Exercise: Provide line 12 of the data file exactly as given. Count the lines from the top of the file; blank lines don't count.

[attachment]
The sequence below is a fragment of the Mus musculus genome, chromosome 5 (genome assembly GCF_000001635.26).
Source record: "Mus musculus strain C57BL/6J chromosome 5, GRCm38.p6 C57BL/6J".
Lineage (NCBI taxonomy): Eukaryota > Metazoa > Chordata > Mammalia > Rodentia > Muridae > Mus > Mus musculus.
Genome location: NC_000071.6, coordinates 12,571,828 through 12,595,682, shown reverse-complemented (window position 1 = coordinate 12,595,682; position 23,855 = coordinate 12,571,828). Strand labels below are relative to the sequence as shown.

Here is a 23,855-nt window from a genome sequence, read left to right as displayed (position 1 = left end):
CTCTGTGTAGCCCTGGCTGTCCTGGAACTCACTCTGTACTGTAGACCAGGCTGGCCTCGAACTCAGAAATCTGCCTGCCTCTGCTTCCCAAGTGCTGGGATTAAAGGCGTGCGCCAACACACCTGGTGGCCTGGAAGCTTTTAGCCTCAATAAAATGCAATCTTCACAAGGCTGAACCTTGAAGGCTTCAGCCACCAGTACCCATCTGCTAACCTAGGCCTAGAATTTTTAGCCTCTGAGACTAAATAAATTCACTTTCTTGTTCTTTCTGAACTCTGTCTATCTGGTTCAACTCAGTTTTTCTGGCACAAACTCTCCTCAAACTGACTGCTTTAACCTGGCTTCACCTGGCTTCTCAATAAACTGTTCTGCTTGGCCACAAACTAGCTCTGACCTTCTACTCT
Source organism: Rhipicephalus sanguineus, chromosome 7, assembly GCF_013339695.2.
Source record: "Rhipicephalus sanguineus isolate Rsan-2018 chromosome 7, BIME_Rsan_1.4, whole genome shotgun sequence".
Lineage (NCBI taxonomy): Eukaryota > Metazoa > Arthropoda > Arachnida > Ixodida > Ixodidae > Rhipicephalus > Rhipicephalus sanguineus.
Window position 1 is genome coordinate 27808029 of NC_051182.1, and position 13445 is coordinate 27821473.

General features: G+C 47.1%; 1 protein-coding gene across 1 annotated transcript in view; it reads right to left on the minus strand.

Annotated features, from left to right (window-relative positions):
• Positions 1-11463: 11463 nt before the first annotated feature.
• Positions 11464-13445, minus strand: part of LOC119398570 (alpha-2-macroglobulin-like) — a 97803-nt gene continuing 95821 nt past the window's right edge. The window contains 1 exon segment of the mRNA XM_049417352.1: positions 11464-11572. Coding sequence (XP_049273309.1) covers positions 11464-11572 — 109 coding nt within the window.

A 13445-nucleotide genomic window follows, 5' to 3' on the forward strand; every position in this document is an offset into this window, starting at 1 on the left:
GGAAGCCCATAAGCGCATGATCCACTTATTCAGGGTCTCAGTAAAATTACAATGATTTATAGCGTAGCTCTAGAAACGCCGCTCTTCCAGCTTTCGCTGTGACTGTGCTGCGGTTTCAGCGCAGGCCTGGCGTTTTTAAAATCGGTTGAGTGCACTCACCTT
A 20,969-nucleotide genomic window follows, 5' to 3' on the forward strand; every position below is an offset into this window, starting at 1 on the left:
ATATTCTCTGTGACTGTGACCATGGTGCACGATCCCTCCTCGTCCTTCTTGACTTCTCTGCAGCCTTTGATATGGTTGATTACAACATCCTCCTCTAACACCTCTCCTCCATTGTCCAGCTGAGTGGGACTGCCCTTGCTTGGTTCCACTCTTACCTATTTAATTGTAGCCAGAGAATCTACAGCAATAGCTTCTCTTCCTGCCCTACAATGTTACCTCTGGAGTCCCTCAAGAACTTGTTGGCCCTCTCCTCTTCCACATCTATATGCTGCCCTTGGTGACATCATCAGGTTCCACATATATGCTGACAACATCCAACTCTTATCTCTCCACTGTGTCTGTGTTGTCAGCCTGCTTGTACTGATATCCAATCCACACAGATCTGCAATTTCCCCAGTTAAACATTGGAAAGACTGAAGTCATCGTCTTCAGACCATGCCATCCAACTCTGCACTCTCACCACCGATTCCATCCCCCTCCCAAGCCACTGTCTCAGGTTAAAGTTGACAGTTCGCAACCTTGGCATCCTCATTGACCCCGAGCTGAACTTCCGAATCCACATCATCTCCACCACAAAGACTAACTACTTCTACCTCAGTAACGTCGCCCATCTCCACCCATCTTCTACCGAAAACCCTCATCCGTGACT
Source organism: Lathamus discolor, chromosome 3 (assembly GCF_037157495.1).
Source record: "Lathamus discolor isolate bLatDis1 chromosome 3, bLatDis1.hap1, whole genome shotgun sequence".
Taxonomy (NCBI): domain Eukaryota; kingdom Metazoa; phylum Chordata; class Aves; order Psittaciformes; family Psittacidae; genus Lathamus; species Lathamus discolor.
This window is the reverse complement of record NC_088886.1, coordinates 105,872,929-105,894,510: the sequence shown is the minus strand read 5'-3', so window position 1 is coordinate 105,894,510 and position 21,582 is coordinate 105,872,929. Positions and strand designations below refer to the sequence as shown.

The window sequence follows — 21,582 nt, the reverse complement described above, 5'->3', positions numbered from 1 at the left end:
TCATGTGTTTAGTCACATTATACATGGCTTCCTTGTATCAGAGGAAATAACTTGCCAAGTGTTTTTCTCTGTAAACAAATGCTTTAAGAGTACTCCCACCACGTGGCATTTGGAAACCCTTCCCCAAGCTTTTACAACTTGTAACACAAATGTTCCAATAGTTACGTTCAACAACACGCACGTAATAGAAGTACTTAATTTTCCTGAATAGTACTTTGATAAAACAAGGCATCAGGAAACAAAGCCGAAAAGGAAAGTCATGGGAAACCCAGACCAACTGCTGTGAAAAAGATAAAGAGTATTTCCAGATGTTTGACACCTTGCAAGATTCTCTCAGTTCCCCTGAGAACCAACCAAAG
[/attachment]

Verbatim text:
Annotated features, from left to right (window-relative positions):